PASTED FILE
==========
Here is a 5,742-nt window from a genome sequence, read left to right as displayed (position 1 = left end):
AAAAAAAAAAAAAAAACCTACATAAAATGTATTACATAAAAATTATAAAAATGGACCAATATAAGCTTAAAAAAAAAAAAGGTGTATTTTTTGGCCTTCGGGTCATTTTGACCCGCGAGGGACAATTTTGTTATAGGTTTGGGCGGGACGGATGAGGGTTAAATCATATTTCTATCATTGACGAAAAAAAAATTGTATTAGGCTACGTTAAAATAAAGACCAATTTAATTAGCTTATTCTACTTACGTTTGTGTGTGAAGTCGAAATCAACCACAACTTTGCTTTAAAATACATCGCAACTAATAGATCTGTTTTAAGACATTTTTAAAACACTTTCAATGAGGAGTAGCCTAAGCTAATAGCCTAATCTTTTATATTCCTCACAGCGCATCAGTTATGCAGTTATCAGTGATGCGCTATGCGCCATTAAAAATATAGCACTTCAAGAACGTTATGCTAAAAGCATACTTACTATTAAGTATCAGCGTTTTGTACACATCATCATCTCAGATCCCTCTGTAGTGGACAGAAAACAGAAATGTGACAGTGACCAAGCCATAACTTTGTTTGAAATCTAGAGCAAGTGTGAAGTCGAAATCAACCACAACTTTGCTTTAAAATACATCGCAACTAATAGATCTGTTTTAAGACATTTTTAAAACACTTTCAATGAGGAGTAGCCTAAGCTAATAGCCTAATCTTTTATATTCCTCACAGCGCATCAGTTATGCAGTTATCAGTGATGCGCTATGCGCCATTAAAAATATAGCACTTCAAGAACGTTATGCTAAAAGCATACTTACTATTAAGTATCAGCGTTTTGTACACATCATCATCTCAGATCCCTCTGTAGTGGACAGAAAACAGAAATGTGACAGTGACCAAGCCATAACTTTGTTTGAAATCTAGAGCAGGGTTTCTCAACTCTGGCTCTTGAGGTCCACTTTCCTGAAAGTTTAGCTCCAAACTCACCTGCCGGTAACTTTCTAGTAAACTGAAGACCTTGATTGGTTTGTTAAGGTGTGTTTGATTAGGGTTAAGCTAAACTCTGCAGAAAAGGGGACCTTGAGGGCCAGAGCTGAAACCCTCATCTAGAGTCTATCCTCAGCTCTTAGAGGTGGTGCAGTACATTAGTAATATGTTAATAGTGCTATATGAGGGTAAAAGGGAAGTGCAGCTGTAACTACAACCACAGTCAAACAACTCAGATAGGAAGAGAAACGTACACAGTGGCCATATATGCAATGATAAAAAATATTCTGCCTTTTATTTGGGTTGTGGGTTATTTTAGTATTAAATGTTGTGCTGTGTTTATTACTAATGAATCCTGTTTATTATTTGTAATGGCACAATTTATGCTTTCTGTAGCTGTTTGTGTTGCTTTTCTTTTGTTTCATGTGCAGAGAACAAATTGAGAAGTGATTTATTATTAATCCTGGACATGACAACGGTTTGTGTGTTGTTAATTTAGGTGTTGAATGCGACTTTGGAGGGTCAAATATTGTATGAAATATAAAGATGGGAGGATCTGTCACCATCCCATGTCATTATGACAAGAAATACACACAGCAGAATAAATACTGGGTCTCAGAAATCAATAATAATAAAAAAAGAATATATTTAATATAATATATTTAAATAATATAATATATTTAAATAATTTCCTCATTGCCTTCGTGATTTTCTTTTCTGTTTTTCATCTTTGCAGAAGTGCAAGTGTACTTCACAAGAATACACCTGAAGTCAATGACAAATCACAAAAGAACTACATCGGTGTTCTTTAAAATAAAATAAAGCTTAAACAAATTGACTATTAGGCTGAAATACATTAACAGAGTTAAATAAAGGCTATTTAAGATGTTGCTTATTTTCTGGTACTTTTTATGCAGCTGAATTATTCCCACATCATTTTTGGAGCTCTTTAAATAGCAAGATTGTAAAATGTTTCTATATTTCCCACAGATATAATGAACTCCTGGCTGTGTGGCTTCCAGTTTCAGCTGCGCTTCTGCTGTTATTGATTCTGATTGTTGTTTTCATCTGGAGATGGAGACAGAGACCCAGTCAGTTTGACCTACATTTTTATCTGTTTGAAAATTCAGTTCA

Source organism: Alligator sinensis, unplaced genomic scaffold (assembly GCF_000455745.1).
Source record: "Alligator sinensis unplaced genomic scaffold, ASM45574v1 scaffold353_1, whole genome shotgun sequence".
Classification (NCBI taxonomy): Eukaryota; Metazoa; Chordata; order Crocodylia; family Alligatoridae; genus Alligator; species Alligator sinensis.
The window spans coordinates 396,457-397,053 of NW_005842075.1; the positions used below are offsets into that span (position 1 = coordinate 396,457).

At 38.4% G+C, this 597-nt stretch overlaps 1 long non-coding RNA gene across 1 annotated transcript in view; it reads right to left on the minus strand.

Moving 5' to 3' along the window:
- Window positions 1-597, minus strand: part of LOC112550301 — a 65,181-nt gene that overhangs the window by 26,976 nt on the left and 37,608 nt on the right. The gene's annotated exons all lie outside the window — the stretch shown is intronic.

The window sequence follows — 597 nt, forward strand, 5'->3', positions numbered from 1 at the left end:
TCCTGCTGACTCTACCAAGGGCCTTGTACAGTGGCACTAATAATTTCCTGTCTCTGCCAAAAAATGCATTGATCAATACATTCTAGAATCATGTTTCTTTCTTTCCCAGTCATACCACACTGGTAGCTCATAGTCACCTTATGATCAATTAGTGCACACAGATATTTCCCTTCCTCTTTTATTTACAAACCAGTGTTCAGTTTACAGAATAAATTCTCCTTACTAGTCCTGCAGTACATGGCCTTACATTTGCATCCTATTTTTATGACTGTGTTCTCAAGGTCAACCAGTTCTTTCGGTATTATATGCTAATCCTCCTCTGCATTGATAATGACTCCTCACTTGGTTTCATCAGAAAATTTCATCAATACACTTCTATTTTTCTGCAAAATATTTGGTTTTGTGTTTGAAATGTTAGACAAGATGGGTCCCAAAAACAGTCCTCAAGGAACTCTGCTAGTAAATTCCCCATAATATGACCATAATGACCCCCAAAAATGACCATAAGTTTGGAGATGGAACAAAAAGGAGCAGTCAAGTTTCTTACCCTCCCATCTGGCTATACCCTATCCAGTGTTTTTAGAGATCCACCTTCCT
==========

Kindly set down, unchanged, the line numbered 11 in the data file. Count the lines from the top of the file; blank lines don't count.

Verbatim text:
TCCTGCTGACTCTACCAAGGGCCTTGTACAGTGGCACTAATAATTTCCTGTCTCTGCCAAAAAATGCATTGATCAATACATTCTAGAATCATGTTTCTTTCTTTCCCAGTCATACCACACTGGTAGCTCATAGTCACCTTATGATCAATTAGTGCACACAGATATTTCCCTTCCTCTTTTATTTACAAACCAGTGTTCAGTTTACAGAATAAATTCTCCTTACTAGTCCTGCAGTACATGGCCTTACATTTGCATCCTATTTTTATGACTGTGTTCTCAAGGTCAACCAGTTCTTTCGGTATTATATGCTAATCCTCCTCTGCATTGATAATGACTCCTCACTTGGTTTCATCAGAAAATTTCATCAATACACTTCTATTTTTCTGCAAAATATTTGGTTTTGTGTTTGAAATGTTAGACAAGATGGGTCCCAAAAACAGTCCTCAAGGAACTCTGCTAGTAAATTCCCCATAATATGACCATAATGACCCCCAAAAATGACCATAAGTTTGGAGATGGAACAAAAAGGAGCAGTCAAGTTTCTTACCCTCCCATCTGGCTATACCCTATCCAGTGTTTTTAGAGATCCACCTTCCT